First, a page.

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London borough council

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London borough council

London borough

Greater London shown within England, containing thirty-two London boroughs
Category Districts
Location Greater London
Created by London Government Act 1963
Created 1 April 1965
Number 32 (as of 2013)
Possible types Inner London (12)
Outer London (20)
Possible status City (1)
Royal borough (3)
Populations 150,000–300,000
Areas 15–150 km2
Government London borough council (32)

London boroughs are the thirty two principal subdivision of the administrative area of Greater London and are each governed by a London borough council. The London boroughs were all created at the same time as Greater London on 1 April 1965 by the London Government Act 1963 and are a type local government district. Twelve were designated as Inner London boroughs and twenty as Outer London boroughs. London boroughs have populations of around 150,000 to 300,000. Inner London boroughs tend to be smaller, both in terms of population and area, and have higher population densities than Outer London boroughs. The London boroughs were created by combining whole former units of local government and a review undertaken between 1987 and 1992 led to a number of relatively small alterations in borough boundaries.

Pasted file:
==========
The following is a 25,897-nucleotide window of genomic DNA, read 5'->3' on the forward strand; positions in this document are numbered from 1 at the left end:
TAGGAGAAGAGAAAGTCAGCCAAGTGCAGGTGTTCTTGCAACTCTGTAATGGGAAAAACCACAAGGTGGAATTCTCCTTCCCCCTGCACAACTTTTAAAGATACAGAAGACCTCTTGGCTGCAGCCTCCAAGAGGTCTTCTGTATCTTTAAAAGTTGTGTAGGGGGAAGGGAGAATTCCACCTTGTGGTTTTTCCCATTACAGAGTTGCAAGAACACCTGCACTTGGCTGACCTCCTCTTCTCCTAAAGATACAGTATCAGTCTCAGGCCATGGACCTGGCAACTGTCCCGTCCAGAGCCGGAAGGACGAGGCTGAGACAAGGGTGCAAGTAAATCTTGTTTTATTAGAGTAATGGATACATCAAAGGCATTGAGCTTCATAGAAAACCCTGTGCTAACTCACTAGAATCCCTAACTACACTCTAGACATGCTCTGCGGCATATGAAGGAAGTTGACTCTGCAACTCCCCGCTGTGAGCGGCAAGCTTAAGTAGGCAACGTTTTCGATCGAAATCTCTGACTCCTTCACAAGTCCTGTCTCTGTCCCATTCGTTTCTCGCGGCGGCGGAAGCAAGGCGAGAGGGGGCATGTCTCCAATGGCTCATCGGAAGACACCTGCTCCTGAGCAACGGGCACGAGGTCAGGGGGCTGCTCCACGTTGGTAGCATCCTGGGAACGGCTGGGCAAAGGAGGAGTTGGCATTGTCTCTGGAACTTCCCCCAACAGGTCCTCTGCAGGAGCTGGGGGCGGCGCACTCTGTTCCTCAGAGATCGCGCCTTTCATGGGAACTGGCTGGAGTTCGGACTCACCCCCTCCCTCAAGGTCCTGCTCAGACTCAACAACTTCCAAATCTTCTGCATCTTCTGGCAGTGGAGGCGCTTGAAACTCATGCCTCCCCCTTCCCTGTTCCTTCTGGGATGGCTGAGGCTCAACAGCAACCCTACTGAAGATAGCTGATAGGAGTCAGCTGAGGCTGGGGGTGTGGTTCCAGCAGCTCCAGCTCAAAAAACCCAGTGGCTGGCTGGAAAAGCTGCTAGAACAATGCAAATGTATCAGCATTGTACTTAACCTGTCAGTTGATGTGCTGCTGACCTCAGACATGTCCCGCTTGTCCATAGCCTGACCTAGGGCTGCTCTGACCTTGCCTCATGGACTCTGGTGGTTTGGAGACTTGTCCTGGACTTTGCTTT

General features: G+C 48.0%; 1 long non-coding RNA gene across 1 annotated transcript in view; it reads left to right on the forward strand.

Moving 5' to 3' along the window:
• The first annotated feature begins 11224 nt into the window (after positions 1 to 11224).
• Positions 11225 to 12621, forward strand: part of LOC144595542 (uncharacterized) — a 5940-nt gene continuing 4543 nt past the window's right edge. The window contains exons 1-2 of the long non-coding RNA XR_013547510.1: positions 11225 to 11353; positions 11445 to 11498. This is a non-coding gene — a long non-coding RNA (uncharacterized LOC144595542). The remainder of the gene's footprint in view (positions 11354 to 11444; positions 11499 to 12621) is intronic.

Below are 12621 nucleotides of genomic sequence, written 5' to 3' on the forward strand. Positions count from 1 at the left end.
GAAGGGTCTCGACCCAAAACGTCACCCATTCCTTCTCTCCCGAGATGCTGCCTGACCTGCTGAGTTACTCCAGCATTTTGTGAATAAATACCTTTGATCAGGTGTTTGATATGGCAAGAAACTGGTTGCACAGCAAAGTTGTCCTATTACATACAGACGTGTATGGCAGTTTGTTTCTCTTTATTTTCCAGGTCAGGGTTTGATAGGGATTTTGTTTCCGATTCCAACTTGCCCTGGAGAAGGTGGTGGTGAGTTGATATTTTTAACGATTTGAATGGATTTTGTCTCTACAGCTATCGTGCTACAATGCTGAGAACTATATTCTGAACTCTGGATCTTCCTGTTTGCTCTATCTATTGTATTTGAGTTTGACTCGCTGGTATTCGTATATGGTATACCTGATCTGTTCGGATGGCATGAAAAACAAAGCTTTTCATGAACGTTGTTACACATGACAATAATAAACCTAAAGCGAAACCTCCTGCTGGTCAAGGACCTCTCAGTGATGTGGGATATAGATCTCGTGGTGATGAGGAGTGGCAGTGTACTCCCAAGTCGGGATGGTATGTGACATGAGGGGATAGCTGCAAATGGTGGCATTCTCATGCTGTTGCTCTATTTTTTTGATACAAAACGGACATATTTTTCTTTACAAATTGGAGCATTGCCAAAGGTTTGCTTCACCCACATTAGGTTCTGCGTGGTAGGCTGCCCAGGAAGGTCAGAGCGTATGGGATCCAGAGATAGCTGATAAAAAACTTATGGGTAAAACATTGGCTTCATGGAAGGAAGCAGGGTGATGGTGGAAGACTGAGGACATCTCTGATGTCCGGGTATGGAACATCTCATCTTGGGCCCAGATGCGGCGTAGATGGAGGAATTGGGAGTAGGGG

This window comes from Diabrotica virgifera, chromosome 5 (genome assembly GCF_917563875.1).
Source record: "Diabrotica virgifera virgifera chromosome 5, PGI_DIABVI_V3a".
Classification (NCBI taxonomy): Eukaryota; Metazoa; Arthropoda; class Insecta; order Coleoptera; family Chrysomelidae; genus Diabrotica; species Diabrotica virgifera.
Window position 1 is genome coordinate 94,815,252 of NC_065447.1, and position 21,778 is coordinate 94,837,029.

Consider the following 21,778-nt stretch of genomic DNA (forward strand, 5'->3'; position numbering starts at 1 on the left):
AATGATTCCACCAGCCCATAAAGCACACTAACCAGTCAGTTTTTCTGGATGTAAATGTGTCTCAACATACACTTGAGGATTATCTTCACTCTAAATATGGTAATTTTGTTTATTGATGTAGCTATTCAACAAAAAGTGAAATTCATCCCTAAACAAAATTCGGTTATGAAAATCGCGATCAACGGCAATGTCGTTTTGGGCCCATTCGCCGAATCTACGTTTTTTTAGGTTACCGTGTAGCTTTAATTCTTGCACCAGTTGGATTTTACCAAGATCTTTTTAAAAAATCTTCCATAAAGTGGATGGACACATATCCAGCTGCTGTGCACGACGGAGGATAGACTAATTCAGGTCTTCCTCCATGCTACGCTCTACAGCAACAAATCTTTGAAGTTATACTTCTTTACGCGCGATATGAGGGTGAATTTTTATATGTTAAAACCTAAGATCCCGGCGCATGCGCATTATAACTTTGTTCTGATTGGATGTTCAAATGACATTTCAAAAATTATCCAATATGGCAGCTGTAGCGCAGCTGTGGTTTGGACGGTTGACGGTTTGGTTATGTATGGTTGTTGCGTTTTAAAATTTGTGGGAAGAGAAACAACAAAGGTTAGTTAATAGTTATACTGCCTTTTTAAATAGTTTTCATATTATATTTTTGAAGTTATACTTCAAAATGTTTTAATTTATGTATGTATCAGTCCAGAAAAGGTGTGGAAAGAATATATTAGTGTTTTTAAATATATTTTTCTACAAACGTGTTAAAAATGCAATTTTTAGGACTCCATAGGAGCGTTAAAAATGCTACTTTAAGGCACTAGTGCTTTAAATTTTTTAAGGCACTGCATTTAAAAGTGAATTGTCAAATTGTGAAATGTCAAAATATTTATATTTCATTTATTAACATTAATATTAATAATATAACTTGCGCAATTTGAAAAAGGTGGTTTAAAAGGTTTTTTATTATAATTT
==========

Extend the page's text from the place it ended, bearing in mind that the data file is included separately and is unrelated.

London borough councils provide the majority of local government services, in contrast to the strategic Greater London Authority which has limited authority over all of Greater London. The councils were first elected in 1964 and acted as shadow authorities until 1 April 1965. Each borough is divided into electoral wards, subject to periodic review, for the purpose of electing councillors. Council elections take place every four years, with the most recent elections in 2010 and the next elections due in 2014. The political make-up is dominated by the three major national parties. Twenty eight councils follow the leader and cabinet model of executive governance, with directly elected mayors in Hackney, Lewisham, Newham and Tower Hamlets. The London boroughs and London borough councils cover Greater London outside the City of London, which is instead governed by the City of London Corporation and the Inner and Middle Temples.